Steve Kurtz has sent me an interesting article from Esquire. This revived a speculation of mine that has occurred to me many times in the last few years ever since the number of universities was multiplied 20/30 years ago in the belief that graduates — seemingly in any and every subject — will by itself transform the economy. The article, written by Matt Miller, is “Teenagers of tomorrow will hang out in abandoned department stores.”
Well . . . in the last ten years, as we all know, many, if not most graduates, are actually getting into jobs which, had they not gone to university, they could have done just as well three years earlier. Moreover they are not getting paid anywhere near as much as politicians forecasted and many of them are never going to reach the threshold that’s required if they are to pay their tuition loans back.
In addition, there are many thousands of graduates every year who are still looking for decent jobs a year later and have had to take shelf-stacking type jobs in the meantime.
Matt Miller –writing of the similar American scene — couples the above with the phenomenon of the closure of thousands of departmental stores — and even complete malls — throughout the country. There’ll be fewer jobs for graduates in the retail industry and only empty buildings where teenagers can meet and socialize.
As the internet retailing revolution proceeds and, if the world-wide economy continues to subside — with every chance of it being permanent as I suggest in other blogs — then we’ll have a great many more empty buildings and empty shops within malls indeed. And here we’ll see a different kind of ‘squatter’ than we’ve had in times past. Not the rising number of semi-alcoholic, semi-drugged individuals who are living in the street, but middle-class graduates without the decent standard of job they might have expected..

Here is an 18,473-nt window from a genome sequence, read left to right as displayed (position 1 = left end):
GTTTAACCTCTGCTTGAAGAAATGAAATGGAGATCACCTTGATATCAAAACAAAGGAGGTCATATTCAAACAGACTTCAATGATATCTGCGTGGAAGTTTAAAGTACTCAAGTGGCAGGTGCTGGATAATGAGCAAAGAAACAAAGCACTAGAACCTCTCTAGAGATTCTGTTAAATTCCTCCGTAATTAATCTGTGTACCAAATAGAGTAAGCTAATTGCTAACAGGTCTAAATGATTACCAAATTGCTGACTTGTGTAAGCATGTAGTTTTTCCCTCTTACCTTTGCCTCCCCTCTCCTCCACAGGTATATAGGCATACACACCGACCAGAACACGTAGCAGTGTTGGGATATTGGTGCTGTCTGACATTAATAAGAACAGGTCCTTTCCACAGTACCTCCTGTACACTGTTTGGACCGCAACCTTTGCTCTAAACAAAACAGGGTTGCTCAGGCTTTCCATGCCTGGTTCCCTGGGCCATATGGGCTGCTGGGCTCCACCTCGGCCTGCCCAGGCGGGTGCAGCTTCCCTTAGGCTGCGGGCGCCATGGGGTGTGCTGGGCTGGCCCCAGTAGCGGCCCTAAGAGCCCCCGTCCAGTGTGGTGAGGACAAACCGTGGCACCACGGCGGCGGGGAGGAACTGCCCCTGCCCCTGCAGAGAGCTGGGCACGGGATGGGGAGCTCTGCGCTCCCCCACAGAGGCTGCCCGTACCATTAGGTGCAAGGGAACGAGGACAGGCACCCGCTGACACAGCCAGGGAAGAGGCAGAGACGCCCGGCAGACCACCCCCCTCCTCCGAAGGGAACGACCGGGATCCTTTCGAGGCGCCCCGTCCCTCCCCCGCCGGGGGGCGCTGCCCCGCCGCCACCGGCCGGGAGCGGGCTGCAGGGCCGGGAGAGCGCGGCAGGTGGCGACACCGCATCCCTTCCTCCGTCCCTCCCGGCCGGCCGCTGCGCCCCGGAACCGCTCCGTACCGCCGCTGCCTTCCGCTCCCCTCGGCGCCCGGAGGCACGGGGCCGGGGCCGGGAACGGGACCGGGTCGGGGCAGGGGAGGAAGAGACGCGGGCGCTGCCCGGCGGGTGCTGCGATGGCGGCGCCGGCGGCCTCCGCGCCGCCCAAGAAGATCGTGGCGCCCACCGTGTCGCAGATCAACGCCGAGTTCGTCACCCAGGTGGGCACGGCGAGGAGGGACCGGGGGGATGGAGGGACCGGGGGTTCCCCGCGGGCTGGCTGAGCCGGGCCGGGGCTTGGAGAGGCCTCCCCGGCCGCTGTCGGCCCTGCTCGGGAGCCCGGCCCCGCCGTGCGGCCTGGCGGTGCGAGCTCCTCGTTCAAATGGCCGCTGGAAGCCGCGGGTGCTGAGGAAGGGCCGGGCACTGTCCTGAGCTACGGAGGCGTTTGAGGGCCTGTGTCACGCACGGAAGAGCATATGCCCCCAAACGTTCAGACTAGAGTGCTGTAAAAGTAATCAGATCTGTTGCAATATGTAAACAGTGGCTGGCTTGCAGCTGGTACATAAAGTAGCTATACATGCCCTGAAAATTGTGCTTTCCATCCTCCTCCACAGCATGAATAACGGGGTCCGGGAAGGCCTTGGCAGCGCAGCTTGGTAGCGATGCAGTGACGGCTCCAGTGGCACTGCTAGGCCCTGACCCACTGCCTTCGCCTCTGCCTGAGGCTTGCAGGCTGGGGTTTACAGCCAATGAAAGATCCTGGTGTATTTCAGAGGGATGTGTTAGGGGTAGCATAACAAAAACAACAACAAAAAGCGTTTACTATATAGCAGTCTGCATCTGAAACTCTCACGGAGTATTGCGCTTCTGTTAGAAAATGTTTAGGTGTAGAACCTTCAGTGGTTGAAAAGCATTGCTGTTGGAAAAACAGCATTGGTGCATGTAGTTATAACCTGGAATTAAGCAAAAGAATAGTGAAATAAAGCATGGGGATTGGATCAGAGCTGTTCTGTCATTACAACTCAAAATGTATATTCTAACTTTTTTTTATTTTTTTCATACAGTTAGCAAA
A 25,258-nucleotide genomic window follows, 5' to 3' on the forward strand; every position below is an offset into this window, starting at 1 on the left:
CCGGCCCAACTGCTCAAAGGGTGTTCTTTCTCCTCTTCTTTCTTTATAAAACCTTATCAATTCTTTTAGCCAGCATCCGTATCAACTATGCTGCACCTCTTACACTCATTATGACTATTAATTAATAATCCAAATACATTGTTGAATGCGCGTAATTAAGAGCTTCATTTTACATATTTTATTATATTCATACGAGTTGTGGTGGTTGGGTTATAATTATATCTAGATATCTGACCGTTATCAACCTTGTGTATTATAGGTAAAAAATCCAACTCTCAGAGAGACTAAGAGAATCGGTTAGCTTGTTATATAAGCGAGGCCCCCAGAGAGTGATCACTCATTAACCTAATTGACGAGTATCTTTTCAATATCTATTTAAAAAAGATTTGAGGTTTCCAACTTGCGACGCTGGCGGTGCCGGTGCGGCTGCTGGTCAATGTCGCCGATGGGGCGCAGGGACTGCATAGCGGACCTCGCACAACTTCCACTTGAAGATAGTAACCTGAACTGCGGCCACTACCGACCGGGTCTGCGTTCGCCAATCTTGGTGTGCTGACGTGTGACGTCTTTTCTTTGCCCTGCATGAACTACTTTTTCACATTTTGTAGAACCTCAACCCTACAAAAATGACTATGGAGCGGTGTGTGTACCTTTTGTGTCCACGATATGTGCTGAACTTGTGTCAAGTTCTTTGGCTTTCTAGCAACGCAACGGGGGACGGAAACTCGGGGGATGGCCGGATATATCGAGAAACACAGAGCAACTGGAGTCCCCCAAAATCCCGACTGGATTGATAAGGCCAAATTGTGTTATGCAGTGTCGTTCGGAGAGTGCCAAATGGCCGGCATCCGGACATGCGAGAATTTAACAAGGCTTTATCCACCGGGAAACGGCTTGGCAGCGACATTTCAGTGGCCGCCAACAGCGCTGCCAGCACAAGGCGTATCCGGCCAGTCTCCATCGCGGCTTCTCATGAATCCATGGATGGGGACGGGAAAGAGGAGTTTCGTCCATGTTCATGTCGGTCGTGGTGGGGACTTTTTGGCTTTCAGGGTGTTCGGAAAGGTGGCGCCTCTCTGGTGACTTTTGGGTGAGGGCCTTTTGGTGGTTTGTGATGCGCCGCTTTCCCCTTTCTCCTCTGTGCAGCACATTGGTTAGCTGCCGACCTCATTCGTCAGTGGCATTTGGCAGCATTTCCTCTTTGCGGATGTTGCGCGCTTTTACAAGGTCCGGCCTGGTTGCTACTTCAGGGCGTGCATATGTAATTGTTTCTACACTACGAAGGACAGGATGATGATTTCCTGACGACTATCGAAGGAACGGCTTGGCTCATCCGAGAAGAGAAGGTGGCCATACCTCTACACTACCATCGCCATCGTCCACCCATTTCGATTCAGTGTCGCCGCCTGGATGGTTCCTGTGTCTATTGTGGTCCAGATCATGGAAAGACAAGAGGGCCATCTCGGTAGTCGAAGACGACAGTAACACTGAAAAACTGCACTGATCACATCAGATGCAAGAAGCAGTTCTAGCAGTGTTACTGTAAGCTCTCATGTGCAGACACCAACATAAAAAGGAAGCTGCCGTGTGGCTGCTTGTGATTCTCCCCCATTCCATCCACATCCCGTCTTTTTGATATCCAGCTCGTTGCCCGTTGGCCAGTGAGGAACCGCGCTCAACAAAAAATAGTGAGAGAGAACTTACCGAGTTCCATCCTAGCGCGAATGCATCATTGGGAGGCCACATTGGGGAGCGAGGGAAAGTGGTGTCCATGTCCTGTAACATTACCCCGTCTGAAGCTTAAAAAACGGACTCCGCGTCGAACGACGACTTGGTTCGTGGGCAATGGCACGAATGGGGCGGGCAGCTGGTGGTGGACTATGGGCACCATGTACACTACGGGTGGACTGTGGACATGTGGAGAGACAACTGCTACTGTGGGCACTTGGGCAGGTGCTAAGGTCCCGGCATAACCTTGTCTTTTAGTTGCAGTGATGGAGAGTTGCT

These, preferring not to take on mind-dumbing low-paid jobs and, in many cases, having to return to their parents’ home with no hope of a normal married life of their own might decide to occupy empty building in groups so that they can economise on state unemployment benefits, live quite well as regards food and clothes, raise and perhas teach their children, start businesses perhaps but are able, above all, to enjoy the social and leisure benefits that people in normal jobs are able to do.
Overall, if the community squatters look after the premises, keep to decent living standards and don’t strain the attention of the local police or social services, they would be tolerated. The owners may not like it but if they have no use for the building at that time, they’d be unlikely to get an eviction order from the courts. The local council would be favourable towards the squatters also for not pulling down the value of the neighbourhood.
Unlikely though this may seem now this may be the beginning of a much more diverse cultural change that ultimately spreads much more widely to replace the middle band of reasonably paid people who are now being hollowed out by automation. When government economists and central bankers don’t know what to do in the advanced countries by way of initiating a second industrial revolution that will give jobs galore again we might well expect all sorts of social innovations.